Reporter and author, David Wood, addresses a crowd of over 150 students, staff, and community members at Edison State Community College as part of Peace Week.
“Who’s a veteran? Are there any veterans here? Thank you for your service, welcome home,” David Wood said to a crowd of over 150 students, community members, and staff at Edison State Community College.
Wood came to campus following his recent Dayton Literary Peace Prize nonfiction award recognition for his book, “What Have We Done: The Moral Injury of Our Longest Wars.” Inspired by the 1995 Dayton Peace Accords that ended the war in Bosnia, the DLPP is the only
international literary peace prize awarded in the United States. The Prize celebrates the power of literature to promote peace, social justice, and global understanding.
“I started my career as a reporter for a weekly newspaper in a suburb outside of Chicago,” said Wood. “There are consequences to facts, and it’s not always comfortable, and it’s not always easy, and it’s not always pleasant.”
After his initial job a reporter, Wood took a job with Time Magazine as a correspondent, which sparked his interest in war correspondence.
“I then started a job with Time Magazine as a correspondent, and they sent me to Africa. The thing was, what Time
Magazine wanted me to write about was all of the wars sweeping across the continent–the post–colonial wars, all the wars of national liberation–and there were a lot of them. So that’s what I did, I became a war correspondent.”
“It was fascinating to me, the people who are fighting wars, the people who are suffering from wars, the people who started wars, the people who stopped wars. It was all fascinating, and for a reporter, it was a like I was a kid in a candy store, I just couldn’t get to
the stories fast enough.”
Wood recalled a repressed memory he had while in Africa.
“One of the things I experienced in Africa was a massacre. I came across the scene a day or two after it happened and it was just horrifying. In fact, it was so horrifying that I repressed a memory of this until just recently.”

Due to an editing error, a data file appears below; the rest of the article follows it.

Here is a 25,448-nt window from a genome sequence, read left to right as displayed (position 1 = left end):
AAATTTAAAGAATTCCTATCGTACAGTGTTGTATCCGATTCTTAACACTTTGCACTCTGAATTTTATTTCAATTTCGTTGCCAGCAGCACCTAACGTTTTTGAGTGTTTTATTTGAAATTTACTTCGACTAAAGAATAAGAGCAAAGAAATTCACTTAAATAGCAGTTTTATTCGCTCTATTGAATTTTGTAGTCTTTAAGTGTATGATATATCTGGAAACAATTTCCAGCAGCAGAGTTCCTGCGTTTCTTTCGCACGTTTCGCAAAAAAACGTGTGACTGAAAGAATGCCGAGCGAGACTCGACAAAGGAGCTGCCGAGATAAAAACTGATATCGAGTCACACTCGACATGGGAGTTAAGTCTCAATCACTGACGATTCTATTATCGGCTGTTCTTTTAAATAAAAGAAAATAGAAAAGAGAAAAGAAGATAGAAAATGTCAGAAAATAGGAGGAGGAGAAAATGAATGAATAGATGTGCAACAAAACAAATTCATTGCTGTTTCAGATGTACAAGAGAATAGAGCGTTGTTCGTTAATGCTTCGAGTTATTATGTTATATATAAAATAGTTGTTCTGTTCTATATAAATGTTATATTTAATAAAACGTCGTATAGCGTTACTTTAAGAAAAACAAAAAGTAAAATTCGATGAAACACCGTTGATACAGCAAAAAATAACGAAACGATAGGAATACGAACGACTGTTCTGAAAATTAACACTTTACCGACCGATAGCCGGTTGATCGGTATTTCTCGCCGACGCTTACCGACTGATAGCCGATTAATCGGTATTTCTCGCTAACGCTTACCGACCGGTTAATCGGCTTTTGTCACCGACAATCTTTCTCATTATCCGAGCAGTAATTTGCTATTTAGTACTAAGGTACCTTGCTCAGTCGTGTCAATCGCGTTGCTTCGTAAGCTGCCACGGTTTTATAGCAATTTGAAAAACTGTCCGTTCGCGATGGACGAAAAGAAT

“I’m now trying to remember a lot of things that happened to me in my career, and I found the file that I had sent to Time Magazine about this massacre which went into horrifying detail, but I had also found a letter I had written to my parents the same day.”
In the letter to his parents, he stated, “I have been on this 1,300 mile trip in Mozambique, and I’m exhausted, I’ve been here six weeks, and I’m ready to go home. The whole trip was a waste of time.”
Wood never told his parents about the experience.
“This event gave me a little insight into the common experiences that people who we send to war have and how do they have to deal with those experiences. It was interesting.”
After spending four years in Africa, Wood returned to the United States to take on the role of a Pentagon Reporter. After about six months, he realized the job was not for him and asked to become an embedded reporter, who would live with military units that he’s covering.
Though a Pacifist, Wood deployed as a reporter with troops in Desert Storm, the Persian Gulf, peacekeeping missions in the Balkans, and combat operations in Afghanistan and Iraq, making five trips to Afghanistan since 2002.
“I spent a year once with a Marine Battalion, and I went to Camp Lejeune and lived there with these guys–ate what they did, slept where they did, I trained up with them for six months and then we went to Somalia for six months, which was pretty mind-boggling.”
Wood went on to tell stories of other combatants who had little to no time to adjust to the experiences they had endured and how it impacted them, not only in that moment but also for the entirety of their lives.
“We all know veterans who come home from war and never talk about what happened,” added Wood. “My message is if there’s some way we can make ourselves accessible to hear veterans stories. It’s hard. But I think there are ways you can say to a veteran–I didn’t go, and there’s no
way I can understand what you went through and what that was like but if you can talk about it a little bit, I’d like to listen. And I think that’s the beginning of it.”
David Wood has made appearances on CNN, C-Span,CBS News Hour, NPR, BBC, and MSNBC. He won a Pulitzer Prize for reporting in 2012, and he is the 2017 nonfiction Dayton Literary Peace Prize winner for his book “What Have We Done: The Moral Injury of Our Longest Wars.” Additionally,
he has had work published in the Los
Angeles Times, the Boston Sun, and the Huffington Post.